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Thus says the L ord:

Where is your mother’s bill of divorce

with which I put her away?

Or which of my creditors is it

to whom I have sold you?

No, because of your sins you were sold,

and for your transgressions your mother was put away.


Why was no one there when I came?

Why did no one answer when I called?

Is my hand shortened, that it cannot redeem?

Or have I no power to deliver?

By my rebuke I dry up the sea,

I make the rivers a desert;

their fish stink for lack of water,

and die of thirst.


I clothe the heavens with blackness,

and make sackcloth their covering.


The Servant’s Humiliation and Vindication


The Lord G od has given me

the tongue of a teacher,

that I may know how to sustain

the weary with a word.

Morning by morning he wakens—

wakens my ear

to listen as those who are taught.


The Lord G od has opened my ear,

and I was not rebellious,

I did not turn backward.


I gave my back to those who struck me,

and my cheeks to those who pulled out the beard;

I did not hide my face

from insult and spitting.



The Lord G od helps me;

therefore I have not been disgraced;

therefore I have set my face like flint,

and I know that I shall not be put to shame;


he who vindicates me is near.

Who will contend with me?

Let us stand up together.

Who are my adversaries?

Let them confront me.


It is the Lord G od who helps me;

who will declare me guilty?

All of them will wear out like a garment;

the moth will eat them up.



Who among you fears the L ord

and obeys the voice of his servant,

who walks in darkness

and has no light,

yet trusts in the name of the L ord

and relies upon his God?


But all of you are kindlers of fire,

lighters of firebrands.

Walk in the flame of your fire,

and among the brands that you have kindled!

This is what you shall have from my hand:

you shall lie down in torment.


10. Who is among you that feareth the Lord? After having spoken of God’s invincible aid, by which all prophets are protected, he directs his discourse to believers, that they may suffer themselves to be guided by the Word of God, and may become obedient. Hence we may infer how far a holy boasting raised him above his slanderers; for, in consequence of wicked men, through their vast numbers, possessing at that time great influence among the Jews, there was a risk of overwhelming the faith of the small minority. 2020     “Le danger estoit qu’ils n’ estaignissent la foy d’une petite troupe de fideles;” “The danger was that they would extinguish the faith of a small body of believers.” When he asks, “Where are they that fear God?” he points out that their number is small. Yet he addresses them separately, that they may detach themselves from the mixed crowd, and not take part in counsels which are wicked, and which God has condemned. In like manner we have formerly met with these words, “Say ye not, A confederacy.” (Isaiah 8:12.) Although therefore the enemies of God are so numerous as to constitute a vast army, yet Isaiah does not hesitate to say that there are some left who shall profit by his doctrine.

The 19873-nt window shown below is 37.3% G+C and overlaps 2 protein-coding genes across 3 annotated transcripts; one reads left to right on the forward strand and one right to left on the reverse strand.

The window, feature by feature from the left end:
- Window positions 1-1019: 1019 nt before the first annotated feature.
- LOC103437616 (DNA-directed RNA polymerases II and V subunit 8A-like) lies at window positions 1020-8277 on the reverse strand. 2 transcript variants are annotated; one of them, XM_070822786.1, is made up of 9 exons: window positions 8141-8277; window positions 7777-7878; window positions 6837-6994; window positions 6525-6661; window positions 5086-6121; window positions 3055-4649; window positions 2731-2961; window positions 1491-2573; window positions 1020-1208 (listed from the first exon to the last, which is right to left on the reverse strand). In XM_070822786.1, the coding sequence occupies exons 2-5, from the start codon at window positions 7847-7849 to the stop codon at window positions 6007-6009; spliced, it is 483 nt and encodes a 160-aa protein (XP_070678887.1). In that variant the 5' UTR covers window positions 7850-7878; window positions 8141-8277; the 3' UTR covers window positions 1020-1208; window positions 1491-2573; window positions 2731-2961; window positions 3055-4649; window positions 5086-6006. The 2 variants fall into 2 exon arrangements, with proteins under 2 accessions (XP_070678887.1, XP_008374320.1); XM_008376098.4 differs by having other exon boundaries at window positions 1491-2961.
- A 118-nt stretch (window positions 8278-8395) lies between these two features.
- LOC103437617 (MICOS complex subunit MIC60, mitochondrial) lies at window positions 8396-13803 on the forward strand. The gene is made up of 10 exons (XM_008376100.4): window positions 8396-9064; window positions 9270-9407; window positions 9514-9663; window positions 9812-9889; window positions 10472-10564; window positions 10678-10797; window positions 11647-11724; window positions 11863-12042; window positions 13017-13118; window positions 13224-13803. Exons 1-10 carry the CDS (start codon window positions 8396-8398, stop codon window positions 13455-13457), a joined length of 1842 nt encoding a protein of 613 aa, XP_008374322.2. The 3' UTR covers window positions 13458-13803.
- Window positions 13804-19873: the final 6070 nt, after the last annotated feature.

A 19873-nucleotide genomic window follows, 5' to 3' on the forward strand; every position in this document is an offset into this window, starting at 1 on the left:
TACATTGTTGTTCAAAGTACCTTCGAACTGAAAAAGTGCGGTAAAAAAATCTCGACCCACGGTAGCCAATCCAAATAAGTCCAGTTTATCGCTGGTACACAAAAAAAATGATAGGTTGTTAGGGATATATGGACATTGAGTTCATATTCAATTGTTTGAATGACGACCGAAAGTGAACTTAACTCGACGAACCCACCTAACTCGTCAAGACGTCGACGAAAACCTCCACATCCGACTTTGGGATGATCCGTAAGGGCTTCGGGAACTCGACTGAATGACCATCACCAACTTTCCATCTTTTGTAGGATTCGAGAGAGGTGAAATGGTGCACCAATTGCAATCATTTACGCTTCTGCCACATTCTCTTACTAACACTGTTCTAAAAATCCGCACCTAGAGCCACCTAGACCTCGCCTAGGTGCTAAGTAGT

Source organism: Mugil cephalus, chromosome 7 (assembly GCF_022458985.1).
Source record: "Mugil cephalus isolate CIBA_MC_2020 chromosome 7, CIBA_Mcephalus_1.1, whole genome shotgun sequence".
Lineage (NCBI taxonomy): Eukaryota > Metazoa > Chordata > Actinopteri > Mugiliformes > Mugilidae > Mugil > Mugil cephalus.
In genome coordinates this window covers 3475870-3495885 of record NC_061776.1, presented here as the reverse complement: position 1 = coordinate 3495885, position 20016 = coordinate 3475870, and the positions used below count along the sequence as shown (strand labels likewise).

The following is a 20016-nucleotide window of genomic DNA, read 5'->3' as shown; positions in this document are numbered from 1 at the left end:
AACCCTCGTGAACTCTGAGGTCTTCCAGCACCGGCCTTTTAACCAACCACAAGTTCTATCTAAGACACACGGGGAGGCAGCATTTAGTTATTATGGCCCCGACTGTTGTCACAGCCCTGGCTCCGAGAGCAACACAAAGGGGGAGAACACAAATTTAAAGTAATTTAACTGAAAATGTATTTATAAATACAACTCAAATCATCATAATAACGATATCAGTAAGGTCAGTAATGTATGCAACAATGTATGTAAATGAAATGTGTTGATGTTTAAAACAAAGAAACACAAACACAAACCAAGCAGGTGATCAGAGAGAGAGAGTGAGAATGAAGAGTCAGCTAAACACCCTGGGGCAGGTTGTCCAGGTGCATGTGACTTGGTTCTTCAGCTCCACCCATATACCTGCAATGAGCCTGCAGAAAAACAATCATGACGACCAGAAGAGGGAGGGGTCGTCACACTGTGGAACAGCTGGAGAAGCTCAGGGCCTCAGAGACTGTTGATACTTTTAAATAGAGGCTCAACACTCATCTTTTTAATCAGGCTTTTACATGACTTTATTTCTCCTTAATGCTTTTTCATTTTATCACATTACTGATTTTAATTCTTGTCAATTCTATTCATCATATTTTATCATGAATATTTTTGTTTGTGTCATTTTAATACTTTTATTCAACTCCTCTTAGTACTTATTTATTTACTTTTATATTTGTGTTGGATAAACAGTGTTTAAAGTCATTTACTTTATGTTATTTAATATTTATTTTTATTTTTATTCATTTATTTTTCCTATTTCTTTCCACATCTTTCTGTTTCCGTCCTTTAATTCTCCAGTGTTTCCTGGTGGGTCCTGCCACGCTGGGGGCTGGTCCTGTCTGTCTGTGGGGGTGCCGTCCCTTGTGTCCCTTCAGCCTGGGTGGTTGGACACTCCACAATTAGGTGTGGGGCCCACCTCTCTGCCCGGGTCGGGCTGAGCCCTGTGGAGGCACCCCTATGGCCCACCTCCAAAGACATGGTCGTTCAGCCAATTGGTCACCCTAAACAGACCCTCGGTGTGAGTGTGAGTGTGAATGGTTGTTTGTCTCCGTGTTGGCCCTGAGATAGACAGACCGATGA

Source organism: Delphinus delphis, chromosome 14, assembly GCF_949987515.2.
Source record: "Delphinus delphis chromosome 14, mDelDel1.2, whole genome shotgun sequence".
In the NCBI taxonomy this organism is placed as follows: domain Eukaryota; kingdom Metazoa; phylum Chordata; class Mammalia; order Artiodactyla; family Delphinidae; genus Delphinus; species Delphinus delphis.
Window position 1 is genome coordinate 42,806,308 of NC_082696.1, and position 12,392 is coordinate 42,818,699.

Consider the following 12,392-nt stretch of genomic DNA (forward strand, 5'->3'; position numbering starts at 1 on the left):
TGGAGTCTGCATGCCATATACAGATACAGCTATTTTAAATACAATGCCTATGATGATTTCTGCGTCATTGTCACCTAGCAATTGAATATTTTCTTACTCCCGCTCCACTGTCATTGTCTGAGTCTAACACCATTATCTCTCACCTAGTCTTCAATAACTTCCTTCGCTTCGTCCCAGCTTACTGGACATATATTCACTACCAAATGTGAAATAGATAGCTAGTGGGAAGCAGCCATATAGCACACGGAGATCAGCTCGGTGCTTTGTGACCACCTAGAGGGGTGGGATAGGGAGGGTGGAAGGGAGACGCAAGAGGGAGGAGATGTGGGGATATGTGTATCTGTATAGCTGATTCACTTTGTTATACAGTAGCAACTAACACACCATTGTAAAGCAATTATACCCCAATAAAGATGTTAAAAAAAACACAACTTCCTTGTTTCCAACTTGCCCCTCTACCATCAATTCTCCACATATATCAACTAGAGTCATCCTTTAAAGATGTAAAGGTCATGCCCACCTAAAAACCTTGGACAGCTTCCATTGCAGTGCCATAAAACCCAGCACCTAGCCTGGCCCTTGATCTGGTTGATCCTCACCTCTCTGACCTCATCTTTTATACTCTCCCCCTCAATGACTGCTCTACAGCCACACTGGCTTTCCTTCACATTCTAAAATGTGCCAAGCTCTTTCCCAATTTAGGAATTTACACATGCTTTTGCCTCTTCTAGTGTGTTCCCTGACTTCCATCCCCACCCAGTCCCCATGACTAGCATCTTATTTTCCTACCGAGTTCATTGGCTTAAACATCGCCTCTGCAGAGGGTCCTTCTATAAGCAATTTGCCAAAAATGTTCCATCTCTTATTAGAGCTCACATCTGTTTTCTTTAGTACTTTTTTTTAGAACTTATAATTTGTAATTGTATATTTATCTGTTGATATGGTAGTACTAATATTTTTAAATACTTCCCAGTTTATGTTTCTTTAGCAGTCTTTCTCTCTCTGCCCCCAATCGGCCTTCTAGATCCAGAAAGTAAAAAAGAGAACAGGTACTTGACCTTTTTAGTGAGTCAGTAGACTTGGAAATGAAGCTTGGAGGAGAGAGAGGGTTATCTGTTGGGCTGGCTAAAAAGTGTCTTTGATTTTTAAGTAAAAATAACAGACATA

He speaks to those who “fear God;” for, wherever there is no religion and no fear of God, there can be also no entrance for doctrine. We see how audaciously doctrine is rejected by those who, in other respects, wish to be reckoned acute and sagacious; for, in consequence of being swelled with pride, they detest modesty and humility, and are exceedingly stupid in this wisdom of God. It is not without good reason, therefore, that he lays this foundation, namely, the fear of God, that his Word may be attentively and diligently heard. Hence also it is evident that true fear of God is nowhere to be found, unless where men listen to his Word; for hypocrites do proudly and haughtily boast of piety and the fear of God, but they manifest rebellious contempt, when they reject the doctrine of the Gospel and all godly exhortations. The clear proof of such persons is, that the mask which they desire to wear is torn off.

Let him hear the voice of his servant. He might have simply said, “the voice of God,” but he expressly says, “of his servant;” for God does not wish to be heard but by the voice of his ministers, whom he employs to instruct us. Isaiah speaks first of himself, and next of all others who have been invested with the same office; and there is an implied contrast between that “hearing” which he demands and that wicked eagerness to despise doctrine in which irreligious men indulge, while they also, by their insolence, encourage many idle and foolish persons to practice similar contempt.

He who hath walked in darkness. Believers might have brought it as an objection, that the fruit of their piety was not visible, but that they were miserably afflicted, as if they had lived a life of abandoned wickedness; and therefore the Prophet anticipates and sets aside this complaint, by affirming that believers, though hitherto they have been harshly treated, yet do not in vain obey God and his Word; for, if they “have walked in darkness,” they shall at length enjoy the light of the Lord. By “darkness” the Prophet here means not the ignorance or blindness of the human understanding, but the afflictions by which the children of God are almost always overwhelmed. And this is the consolation which he formerly mentioned, when he declared that “the tongue of the learned had been given to him, that he might speak a word to one who was faint.” (Ver. 4.) Thus he promises that they who have hitherto been discouraged and almost overwhelmed by so many distresses shall receive consolation.

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